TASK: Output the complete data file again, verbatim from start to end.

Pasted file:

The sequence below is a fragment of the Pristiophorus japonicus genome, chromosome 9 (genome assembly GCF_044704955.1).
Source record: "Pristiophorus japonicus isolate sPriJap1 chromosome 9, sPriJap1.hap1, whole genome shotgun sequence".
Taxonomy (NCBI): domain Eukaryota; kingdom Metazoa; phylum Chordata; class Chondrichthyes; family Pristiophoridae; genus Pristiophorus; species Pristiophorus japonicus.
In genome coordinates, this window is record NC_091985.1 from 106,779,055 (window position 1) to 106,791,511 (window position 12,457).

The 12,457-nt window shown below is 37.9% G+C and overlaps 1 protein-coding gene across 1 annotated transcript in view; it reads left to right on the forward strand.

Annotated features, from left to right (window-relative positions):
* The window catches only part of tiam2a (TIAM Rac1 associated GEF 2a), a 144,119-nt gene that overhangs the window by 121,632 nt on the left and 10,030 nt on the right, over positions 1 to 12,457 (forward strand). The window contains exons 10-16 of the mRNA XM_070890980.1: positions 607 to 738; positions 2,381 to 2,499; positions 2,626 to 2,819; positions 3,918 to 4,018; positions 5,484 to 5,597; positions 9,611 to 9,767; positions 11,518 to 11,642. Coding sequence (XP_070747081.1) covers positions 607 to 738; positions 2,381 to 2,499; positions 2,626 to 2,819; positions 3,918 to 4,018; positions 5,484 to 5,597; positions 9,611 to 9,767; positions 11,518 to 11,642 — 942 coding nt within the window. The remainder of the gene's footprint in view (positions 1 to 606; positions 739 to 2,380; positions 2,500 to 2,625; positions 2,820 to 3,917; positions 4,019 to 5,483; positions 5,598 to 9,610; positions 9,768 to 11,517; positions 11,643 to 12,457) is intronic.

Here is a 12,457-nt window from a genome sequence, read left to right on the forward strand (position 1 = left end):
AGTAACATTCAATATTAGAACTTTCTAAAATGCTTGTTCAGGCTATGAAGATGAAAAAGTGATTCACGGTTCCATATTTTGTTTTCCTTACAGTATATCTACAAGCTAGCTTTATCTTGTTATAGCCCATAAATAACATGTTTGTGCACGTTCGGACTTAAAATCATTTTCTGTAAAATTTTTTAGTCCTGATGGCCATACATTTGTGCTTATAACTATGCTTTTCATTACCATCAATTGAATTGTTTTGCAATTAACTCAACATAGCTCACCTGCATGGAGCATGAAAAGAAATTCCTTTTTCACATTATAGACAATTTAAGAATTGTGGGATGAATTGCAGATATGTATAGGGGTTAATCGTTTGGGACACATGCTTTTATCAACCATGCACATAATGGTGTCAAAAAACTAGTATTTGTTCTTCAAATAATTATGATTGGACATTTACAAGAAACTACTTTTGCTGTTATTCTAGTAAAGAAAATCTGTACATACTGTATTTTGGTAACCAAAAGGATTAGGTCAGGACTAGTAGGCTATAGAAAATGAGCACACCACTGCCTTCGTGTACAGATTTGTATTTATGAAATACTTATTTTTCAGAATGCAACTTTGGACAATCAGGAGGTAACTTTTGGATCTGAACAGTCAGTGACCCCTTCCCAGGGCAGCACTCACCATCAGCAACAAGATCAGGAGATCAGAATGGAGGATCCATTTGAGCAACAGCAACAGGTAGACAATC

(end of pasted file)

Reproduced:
The sequence below is a fragment of the Pristiophorus japonicus genome, chromosome 9 (genome assembly GCF_044704955.1).
Source record: "Pristiophorus japonicus isolate sPriJap1 chromosome 9, sPriJap1.hap1, whole genome shotgun sequence".
Taxonomy (NCBI): domain Eukaryota; kingdom Metazoa; phylum Chordata; class Chondrichthyes; family Pristiophoridae; genus Pristiophorus; species Pristiophorus japonicus.
In genome coordinates, this window is record NC_091985.1 from 106,779,055 (window position 1) to 106,791,511 (window position 12,457).

The 12,457-nt window shown below is 37.9% G+C and overlaps 1 protein-coding gene across 1 annotated transcript in view; it reads left to right on the forward strand.

Annotated features, from left to right (window-relative positions):
* The window catches only part of tiam2a (TIAM Rac1 associated GEF 2a), a 144,119-nt gene that overhangs the window by 121,632 nt on the left and 10,030 nt on the right, over positions 1 to 12,457 (forward strand). The window contains exons 10-16 of the mRNA XM_070890980.1: positions 607 to 738; positions 2,381 to 2,499; positions 2,626 to 2,819; positions 3,918 to 4,018; positions 5,484 to 5,597; positions 9,611 to 9,767; positions 11,518 to 11,642. Coding sequence (XP_070747081.1) covers positions 607 to 738; positions 2,381 to 2,499; positions 2,626 to 2,819; positions 3,918 to 4,018; positions 5,484 to 5,597; positions 9,611 to 9,767; positions 11,518 to 11,642 — 942 coding nt within the window. The remainder of the gene's footprint in view (positions 1 to 606; positions 739 to 2,380; positions 2,500 to 2,625; positions 2,820 to 3,917; positions 4,019 to 5,483; positions 5,598 to 9,610; positions 9,768 to 11,517; positions 11,643 to 12,457) is intronic.

Here is a 12,457-nt window from a genome sequence, read left to right on the forward strand (position 1 = left end):
AGTAACATTCAATATTAGAACTTTCTAAAATGCTTGTTCAGGCTATGAAGATGAAAAAGTGATTCACGGTTCCATATTTTGTTTTCCTTACAGTATATCTACAAGCTAGCTTTATCTTGTTATAGCCCATAAATAACATGTTTGTGCACGTTCGGACTTAAAATCATTTTCTGTAAAATTTTTTAGTCCTGATGGCCATACATTTGTGCTTATAACTATGCTTTTCATTACCATCAATTGAATTGTTTTGCAATTAACTCAACATAGCTCACCTGCATGGAGCATGAAAAGAAATTCCTTTTTCACATTATAGACAATTTAAGAATTGTGGGATGAATTGCAGATATGTATAGGGGTTAATCGTTTGGGACACATGCTTTTATCAACCATGCACATAATGGTGTCAAAAAACTAGTATTTGTTCTTCAAATAATTATGATTGGACATTTACAAGAAACTACTTTTGCTGTTATTCTAGTAAAGAAAATCTGTACATACTGTATTTTGGTAACCAAAAGGATTAGGTCAGGACTAGTAGGCTATAGAAAATGAGCACACCACTGCCTTCGTGTACAGATTTGTATTTATGAAATACTTATTTTTCAGAATGCAACTTTGGACAATCAGGAGGTAACTTTTGGATCTGAACAGTCAGTGACCCCTTCCCAGGGCAGCACTCACCATCAGCAACAAGATCAGGAGATCAGAATGGAGGATCCATTTGAGCAACAGCAACAGGTAGACAATC